Starting a collection on a limited budget
Internet: Art Money, Artsy
“Engaging with art will make you think and feel differently, and see the world in a more diverse and creative way,” says Paul Becker, CEO and founder of Art Money, a platform that offers interest-free credit to prospective art buyers. “Owning art is experiential, from meeting the artist to understanding and sharing the story behind the work.” Buy the work you love. Forget about investment or making a ‘mistake.’ Go with your instincts.
Becca Starr, CEO of Art Money, says “I also think that benefit auctions are a great way to start a collection,” she says. “Proceeds go to a good cause, often ‘buyers premium’ — a charge the winning bidder pays in addition to the lot’s final price at auction — is not applied, and usually the works are very fairly priced.”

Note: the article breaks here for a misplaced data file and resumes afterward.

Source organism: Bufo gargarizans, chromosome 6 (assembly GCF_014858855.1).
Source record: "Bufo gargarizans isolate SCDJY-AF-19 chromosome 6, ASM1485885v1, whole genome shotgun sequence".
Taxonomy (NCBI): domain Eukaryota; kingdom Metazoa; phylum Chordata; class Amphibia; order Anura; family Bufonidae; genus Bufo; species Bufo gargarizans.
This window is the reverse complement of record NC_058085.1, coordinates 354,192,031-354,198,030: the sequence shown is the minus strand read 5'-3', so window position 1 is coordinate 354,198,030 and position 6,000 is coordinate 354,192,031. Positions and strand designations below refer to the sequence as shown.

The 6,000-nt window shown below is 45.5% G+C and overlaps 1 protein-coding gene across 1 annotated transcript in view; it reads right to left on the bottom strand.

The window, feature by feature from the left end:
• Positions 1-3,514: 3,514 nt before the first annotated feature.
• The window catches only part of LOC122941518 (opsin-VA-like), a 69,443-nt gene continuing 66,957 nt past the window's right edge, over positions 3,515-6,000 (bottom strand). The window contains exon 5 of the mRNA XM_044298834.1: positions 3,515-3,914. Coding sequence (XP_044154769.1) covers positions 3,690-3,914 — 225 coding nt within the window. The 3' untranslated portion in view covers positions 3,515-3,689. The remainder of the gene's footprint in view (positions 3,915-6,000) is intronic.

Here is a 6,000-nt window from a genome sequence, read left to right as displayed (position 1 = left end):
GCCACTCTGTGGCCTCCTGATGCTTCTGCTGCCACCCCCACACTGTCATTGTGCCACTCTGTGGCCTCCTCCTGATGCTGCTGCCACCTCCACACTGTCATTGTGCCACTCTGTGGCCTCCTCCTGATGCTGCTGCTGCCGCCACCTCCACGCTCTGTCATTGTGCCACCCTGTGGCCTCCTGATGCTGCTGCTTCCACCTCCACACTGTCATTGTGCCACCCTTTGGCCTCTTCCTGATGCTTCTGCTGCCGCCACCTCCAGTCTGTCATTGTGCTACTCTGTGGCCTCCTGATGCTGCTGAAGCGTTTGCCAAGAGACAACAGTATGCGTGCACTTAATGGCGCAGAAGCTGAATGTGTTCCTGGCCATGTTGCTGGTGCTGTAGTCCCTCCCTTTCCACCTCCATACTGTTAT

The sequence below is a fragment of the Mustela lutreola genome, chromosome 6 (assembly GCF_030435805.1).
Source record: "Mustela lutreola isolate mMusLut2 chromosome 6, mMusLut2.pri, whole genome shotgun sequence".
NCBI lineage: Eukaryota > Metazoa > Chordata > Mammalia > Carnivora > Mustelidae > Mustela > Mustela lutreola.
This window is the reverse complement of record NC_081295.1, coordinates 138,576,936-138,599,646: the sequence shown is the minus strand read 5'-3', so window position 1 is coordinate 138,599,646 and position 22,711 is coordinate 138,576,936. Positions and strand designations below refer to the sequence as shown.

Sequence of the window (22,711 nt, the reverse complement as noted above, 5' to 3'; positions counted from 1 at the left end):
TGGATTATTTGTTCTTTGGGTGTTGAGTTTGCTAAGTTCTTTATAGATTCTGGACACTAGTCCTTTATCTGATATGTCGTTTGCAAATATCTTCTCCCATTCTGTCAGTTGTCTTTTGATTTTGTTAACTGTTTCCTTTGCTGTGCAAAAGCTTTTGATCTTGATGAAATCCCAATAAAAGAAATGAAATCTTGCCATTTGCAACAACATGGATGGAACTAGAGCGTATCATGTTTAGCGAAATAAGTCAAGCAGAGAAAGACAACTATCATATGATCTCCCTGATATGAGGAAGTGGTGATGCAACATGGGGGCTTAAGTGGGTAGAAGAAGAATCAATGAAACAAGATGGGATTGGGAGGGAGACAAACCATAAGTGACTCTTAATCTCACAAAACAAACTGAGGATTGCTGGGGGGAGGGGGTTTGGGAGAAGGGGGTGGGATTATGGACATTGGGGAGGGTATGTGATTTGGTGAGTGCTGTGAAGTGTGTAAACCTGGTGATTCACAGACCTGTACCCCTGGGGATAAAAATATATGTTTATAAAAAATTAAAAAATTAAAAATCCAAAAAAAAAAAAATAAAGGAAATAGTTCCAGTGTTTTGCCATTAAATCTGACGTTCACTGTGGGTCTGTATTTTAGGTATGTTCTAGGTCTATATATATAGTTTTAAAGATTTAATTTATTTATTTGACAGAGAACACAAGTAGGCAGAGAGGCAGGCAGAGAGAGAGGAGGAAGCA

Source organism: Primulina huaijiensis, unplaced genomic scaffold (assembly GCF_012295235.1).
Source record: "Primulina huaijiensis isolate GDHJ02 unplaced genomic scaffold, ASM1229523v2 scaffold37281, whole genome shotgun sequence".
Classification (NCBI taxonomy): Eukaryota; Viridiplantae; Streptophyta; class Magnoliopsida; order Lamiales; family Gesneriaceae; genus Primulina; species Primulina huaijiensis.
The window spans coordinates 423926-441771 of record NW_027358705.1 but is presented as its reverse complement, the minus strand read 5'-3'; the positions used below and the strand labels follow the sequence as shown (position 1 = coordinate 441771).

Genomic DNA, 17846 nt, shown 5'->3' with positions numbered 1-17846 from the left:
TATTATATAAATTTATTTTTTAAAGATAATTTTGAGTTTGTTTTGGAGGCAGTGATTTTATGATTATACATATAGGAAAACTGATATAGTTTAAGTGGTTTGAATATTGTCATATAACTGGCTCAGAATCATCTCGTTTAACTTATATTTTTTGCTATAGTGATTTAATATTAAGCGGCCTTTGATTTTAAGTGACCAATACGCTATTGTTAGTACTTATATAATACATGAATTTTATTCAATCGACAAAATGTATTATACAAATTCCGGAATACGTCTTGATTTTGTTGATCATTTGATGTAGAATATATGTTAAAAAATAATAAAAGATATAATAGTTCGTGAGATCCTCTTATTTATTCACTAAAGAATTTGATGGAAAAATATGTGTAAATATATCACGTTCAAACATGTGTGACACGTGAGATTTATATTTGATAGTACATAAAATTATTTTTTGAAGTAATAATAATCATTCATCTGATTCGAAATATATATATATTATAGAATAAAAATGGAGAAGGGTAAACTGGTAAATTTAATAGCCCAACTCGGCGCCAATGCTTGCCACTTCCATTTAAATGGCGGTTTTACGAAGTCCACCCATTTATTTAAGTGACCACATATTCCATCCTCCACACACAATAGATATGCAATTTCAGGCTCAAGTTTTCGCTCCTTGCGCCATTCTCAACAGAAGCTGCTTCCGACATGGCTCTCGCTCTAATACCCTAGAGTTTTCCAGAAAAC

“If I had a few hundred dollars, I’d be watching … benefit auctions …, says Starr. “There are fewer eyes, so less competition, and the timing might be just right for someone to sell some nice pieces. If the idea of a live auction is scary, just leave your maximum bid, walk away, and wait to see what happens during the live sale.
Becker believes that: “Life’s short — buy the artwork. It may just change your life.”
How to collect art on a budget
Internet: Paul Fraser Collectibles, 27 February 2013
Benefit auctions are a great place to begin your hunt for an affordable art investment. Amy Goldrich, a New York attorney who specialises in art law, and the author of the Luxist guide to collecting art on a budget, argues: "Benefits, where artists have typically donated their work, tend to show art you wouldn't see, because they're not so heavily curated. But perhaps the best advice I can give any aspiring art investor is to buy art because you love it. Art possesses a priceless beauty - so get out there and enjoy it.